Tag Archives: Pattern Recognition

Nostalgia Bait Can Get Off My Lawn — “Chip ‘n Dale: Rescue Rangers”

I’m working on an article about the evolution of cyberpunk and I found myself thinking about William Gibson’s shift from cyber noir into postcyberpunk. It happened with a novel called “Pattern Recognition”, and I bring it up because the protagonist Cayce is allergic to brands. She gets sick when she sees a logo. Marketing firms hire her because she has an eye for good design – the few logos that she can physically tolerate. She feels debilitated around places like Times Square, where the number of brands overwhelms the senses. “Chip ‘n Dale: Rescue Rangers” would have seen her hunched over a garbage can.

Let’s get this out of the way first: most people like this movie. You might, too. My reaction to it appears to be clearly in the minority. If you like it, that’s awesome and I’m glad you do. I’m not going to super-focus on trashing it or anything. OK, maybe a line or two, but that’s it. I’ll go through what I don’t like, but for me, it opens up a far more interesting conversation about the increasing habit of brand packing such as in this or “Ready Player One”. I don’t take to it the way some do, and where that line of tolerance exists for different viewers is really interesting to me.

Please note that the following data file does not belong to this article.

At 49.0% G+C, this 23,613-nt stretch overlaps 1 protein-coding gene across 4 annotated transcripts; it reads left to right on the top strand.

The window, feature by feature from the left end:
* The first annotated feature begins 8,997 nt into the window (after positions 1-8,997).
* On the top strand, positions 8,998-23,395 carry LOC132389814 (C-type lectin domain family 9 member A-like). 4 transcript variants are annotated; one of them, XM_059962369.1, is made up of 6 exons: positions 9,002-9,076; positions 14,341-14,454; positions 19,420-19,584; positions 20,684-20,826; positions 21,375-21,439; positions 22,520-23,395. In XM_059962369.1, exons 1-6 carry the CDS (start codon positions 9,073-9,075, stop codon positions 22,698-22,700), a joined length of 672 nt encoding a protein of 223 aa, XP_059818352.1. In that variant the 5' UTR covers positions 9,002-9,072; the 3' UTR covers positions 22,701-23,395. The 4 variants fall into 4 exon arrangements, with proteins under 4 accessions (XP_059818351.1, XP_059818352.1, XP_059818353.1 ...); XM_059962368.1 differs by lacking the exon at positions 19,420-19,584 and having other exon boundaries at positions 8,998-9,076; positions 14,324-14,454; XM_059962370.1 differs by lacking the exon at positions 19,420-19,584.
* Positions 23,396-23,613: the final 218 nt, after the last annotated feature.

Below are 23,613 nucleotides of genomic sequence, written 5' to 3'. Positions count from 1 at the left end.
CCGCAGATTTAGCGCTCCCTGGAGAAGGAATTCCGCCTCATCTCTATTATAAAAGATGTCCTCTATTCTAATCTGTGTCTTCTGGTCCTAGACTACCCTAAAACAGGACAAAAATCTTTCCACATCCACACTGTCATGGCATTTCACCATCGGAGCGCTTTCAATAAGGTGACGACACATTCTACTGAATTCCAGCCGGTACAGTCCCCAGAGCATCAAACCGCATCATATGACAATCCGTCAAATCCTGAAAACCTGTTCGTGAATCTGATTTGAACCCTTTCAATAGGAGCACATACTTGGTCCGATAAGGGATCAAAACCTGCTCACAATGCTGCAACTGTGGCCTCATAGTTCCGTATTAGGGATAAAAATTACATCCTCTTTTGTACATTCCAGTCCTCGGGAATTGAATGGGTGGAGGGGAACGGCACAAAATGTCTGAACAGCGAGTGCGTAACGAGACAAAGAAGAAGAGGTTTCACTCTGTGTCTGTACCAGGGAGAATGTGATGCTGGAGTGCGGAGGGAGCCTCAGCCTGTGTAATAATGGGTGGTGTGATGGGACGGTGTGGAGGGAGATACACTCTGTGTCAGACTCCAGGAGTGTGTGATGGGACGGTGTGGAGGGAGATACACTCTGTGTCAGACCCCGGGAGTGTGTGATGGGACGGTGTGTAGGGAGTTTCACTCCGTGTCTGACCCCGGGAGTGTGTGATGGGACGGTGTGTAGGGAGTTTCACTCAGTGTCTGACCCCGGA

“Chip ‘n Dale: Rescue Rangers” was a series I loved as a kid. I was way too young to remember much when I watched it. My memory of it is really just brief impressions. I couldn’t name a specific scene if you asked, so I don’t have nostalgia for it as much as I have curiosity about what it can be.

The animated series followed chipmunks Chip and Dale, riffs on Indiana Jones and Magnum, P.I. They start a detective agency together and handle cases brought to them by other animals.

The new movie decides this is all a show the pair are cast in, and decades later the chipmunk actors who played those parts have gone their separate ways. It allows the film to tackle a world of human and animal actors – many of whom are 2D cartoons getting 3D surgery to appear in 3D-animated films. It’s very similar to “Who Framed Roger Rabbit” in terms of worldbuilding. Dale is still pursuing acting, so he’s gotten the 3D surgery, while Chip is content to work in insurance as the same old 2D version of himself.

They parted on bad terms, but the kidnapping of cartoon actors forces them to work together when their friend Monterey Jack (a mouse actor on “Rescue Rangers”) is kidnapped. The culprits are bootleggers, who redraw the kidnapped cartoon actors into similar but legally distinct characters they can then film in foreign knockoffs.